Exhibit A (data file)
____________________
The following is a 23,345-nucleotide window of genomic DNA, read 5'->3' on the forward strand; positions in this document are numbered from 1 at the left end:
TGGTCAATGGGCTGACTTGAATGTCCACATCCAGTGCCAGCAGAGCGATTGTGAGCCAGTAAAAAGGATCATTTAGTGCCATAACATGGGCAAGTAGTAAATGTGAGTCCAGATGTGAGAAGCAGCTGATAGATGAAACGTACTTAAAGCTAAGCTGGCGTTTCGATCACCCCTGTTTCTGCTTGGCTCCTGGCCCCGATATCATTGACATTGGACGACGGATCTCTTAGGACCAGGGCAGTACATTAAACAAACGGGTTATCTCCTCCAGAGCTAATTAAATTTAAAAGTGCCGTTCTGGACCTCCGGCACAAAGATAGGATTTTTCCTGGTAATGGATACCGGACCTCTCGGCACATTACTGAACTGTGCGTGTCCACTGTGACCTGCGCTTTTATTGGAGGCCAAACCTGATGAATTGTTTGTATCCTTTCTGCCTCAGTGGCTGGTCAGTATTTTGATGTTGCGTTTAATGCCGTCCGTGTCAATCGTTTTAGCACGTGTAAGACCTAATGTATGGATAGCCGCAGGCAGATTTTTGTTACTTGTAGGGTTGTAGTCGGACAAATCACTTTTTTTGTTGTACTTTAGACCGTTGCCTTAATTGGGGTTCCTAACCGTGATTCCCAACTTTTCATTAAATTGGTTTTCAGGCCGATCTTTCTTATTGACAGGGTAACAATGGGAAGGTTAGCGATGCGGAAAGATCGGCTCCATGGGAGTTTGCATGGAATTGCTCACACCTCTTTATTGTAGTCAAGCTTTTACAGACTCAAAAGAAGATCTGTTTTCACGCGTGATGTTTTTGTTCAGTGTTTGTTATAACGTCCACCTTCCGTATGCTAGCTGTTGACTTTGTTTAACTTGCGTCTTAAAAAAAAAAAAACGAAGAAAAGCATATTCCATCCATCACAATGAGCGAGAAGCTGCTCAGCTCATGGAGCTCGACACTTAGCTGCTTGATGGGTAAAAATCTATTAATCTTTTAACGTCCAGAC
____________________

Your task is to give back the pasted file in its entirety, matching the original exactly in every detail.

The following is a 23,345-nucleotide window of genomic DNA, read 5'->3' on the forward strand; positions in this document are numbered from 1 at the left end:
TGGTCAATGGGCTGACTTGAATGTCCACATCCAGTGCCAGCAGAGCGATTGTGAGCCAGTAAAAAGGATCATTTAGTGCCATAACATGGGCAAGTAGTAAATGTGAGTCCAGATGTGAGAAGCAGCTGATAGATGAAACGTACTTAAAGCTAAGCTGGCGTTTCGATCACCCCTGTTTCTGCTTGGCTCCTGGCCCCGATATCATTGACATTGGACGACGGATCTCTTAGGACCAGGGCAGTACATTAAACAAACGGGTTATCTCCTCCAGAGCTAATTAAATTTAAAAGTGCCGTTCTGGACCTCCGGCACAAAGATAGGATTTTTCCTGGTAATGGATACCGGACCTCTCGGCACATTACTGAACTGTGCGTGTCCACTGTGACCTGCGCTTTTATTGGAGGCCAAACCTGATGAATTGTTTGTATCCTTTCTGCCTCAGTGGCTGGTCAGTATTTTGATGTTGCGTTTAATGCCGTCCGTGTCAATCGTTTTAGCACGTGTAAGACCTAATGTATGGATAGCCGCAGGCAGATTTTTGTTACTTGTAGGGTTGTAGTCGGACAAATCACTTTTTTTGTTGTACTTTAGACCGTTGCCTTAATTGGGGTTCCTAACCGTGATTCCCAACTTTTCATTAAATTGGTTTTCAGGCCGATCTTTCTTATTGACAGGGTAACAATGGGAAGGTTAGCGATGCGGAAAGATCGGCTCCATGGGAGTTTGCATGGAATTGCTCACACCTCTTTATTGTAGTCAAGCTTTTACAGACTCAAAAGAAGATCTGTTTTCACGCGTGATGTTTTTGTTCAGTGTTTGTTATAACGTCCACCTTCCGTATGCTAGCTGTTGACTTTGTTTAACTTGCGTCTTAAAAAAAAAAAAACGAAGAAAAGCATATTCCATCCATCACAATGAGCGAGAAGCTGCTCAGCTCATGGAGCTCGACACTTAGCTGCTTGATGGGTAAAAATCTATTAATCTTTTAACGTCCAGAC